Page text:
Debut in the River Thames
River racing was put on hold during the First World War, and then the growth of municipal baths drew people away from rivers and into purpose-built pools. Yet still in the 1920s championships and endurance swims continued, and river swimming was a popular family activity until at least the 1940s.The Thames became a seaside resort for Londoners, with beaches at Putney, Tower Bridge, Greenwich and Grays. When the children’s beach at the Tower of London opened in 1934 King George V declared that children would ‘have this tidal playground as their own for ever’. In 1957 the river was declared biologically dead, bombing during the Second World War had damaged.
Swimming spots were closed down, and although by now Thames water quality was improving, this was a trend that continued into the 1990s. Yet in the past decade or so we have returned to the Thames, with thousands of swimmers, many of them triathletes in wetsuits, taking part in mass events at Windsor, Eton, Hampton Court and the London Docks.
Nowhere near the scale had it used to be, but it is back: from the Bridge to Bridge swim between Henley and Marlow, to the Great River Swim from Cheswick Pier, and the Crow stone Crawl in the Thames Estuary. Wild swimming is more popular than it has been for decades, and the River Thames is what Kate Raw, founder of the Outdoor Swimming Society, calls ‘a swimming super.
Despite the modern cult of Health & Safety, and signs specifically banning swimming, people continue to enjoy the Thames. For many it’s the memory of a childhood pleasure that takes them back, as if returning to the world of The Wind in the Willows in which the river – a ‘sleek, sinuous, full-bodied animal, chasing and chuckling, gripping things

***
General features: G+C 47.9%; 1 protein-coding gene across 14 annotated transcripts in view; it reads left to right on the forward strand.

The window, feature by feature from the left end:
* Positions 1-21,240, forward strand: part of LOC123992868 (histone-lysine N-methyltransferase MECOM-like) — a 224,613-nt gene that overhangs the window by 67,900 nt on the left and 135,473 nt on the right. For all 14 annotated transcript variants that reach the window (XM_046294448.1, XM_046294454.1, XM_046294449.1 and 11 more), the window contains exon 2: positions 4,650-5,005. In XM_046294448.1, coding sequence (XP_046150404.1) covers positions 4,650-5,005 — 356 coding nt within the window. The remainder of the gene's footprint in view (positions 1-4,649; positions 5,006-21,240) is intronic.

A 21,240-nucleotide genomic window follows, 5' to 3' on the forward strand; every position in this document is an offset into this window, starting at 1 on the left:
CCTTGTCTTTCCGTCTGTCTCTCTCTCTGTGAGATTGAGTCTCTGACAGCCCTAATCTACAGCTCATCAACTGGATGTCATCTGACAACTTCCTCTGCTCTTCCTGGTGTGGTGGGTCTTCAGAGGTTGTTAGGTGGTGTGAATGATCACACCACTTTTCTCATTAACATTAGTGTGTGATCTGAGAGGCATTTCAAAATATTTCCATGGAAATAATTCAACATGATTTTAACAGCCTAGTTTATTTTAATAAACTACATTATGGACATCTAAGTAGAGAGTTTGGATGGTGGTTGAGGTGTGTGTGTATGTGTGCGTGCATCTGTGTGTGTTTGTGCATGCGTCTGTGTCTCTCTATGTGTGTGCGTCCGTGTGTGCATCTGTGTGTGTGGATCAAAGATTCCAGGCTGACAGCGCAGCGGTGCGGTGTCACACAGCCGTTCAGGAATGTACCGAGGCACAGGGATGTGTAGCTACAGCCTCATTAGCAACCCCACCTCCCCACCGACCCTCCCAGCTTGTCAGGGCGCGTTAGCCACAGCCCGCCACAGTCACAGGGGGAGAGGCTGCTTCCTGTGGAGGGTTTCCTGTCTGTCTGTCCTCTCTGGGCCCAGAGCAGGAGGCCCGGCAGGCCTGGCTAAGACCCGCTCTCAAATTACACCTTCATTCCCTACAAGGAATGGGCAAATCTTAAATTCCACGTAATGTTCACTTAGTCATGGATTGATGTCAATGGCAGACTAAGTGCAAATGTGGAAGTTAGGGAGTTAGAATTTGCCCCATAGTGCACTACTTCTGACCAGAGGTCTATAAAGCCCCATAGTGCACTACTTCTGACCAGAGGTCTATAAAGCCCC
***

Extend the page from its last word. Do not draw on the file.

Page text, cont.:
It is also the busiest inland waterway in the UK.’ There are passenger vessels ‘which carry over six million people a year and 1,000-tonne barges carrying freight. In this environment, swimming in the Thames is akin to rambling on the M25.A hazardous undertaking. But others question if swimming in the Thames should be a criminal offence when it has always been a natural
In recent years Thames swims are more likely to be for stunts and protests, from John Prescott’s 1983 swim against dumping nuclear waste in the sea, to Trenton Oldfield’s disruption of the Oxford vs Cambridge boat race in 2012. When, in 2006, Lewis Pugh became the first person to swim the entire length of the Thames it was to bring attention to the issue of climate change.
That he is a celebrity and the enormous publicity that surrounded his swim for Sport Relief raised its profile. And because he fell sick, it also put a lot of people off, convinced they too would get ill. The biggest fear among non-river swimmers is contracting Weil’s disease, a severe form of leptospirosis, a bacterial infection spread by animals.
Swimmers can potentially catch the disease from water contaminated with the urine of infected rats, but leptospirosis is rare in the UK; forty-four cases were reported in England and Wales in 2011, of which fifteen originated overseas, and none was fatal. Others swim for different reasons. Matthew Parris made a midnight excursion across the Thames in 2010, just to see if it could be done, while artist Amy Shamrocks is planning a mass swim across the Thames from Tower Bridge. ‘It’s our river, ’ she says. ‘It is the whole reason we are here in London, it’s the reason for the metropolis.’ Others still swim the Thames to win a bet or for a dare, just as in Victorian times, individuals such as Peter Rae who in 2003 swam across the estuary from South end to Kent – and back.
This book is a trip downstream, from a marshy meadow in Gloucestershire all the way to South end Pier, an exploration of how we once used the river, why we stopped, and the reasons behind the current revival. This is a history of our relationship with the Thames from a swimmer’s perspective.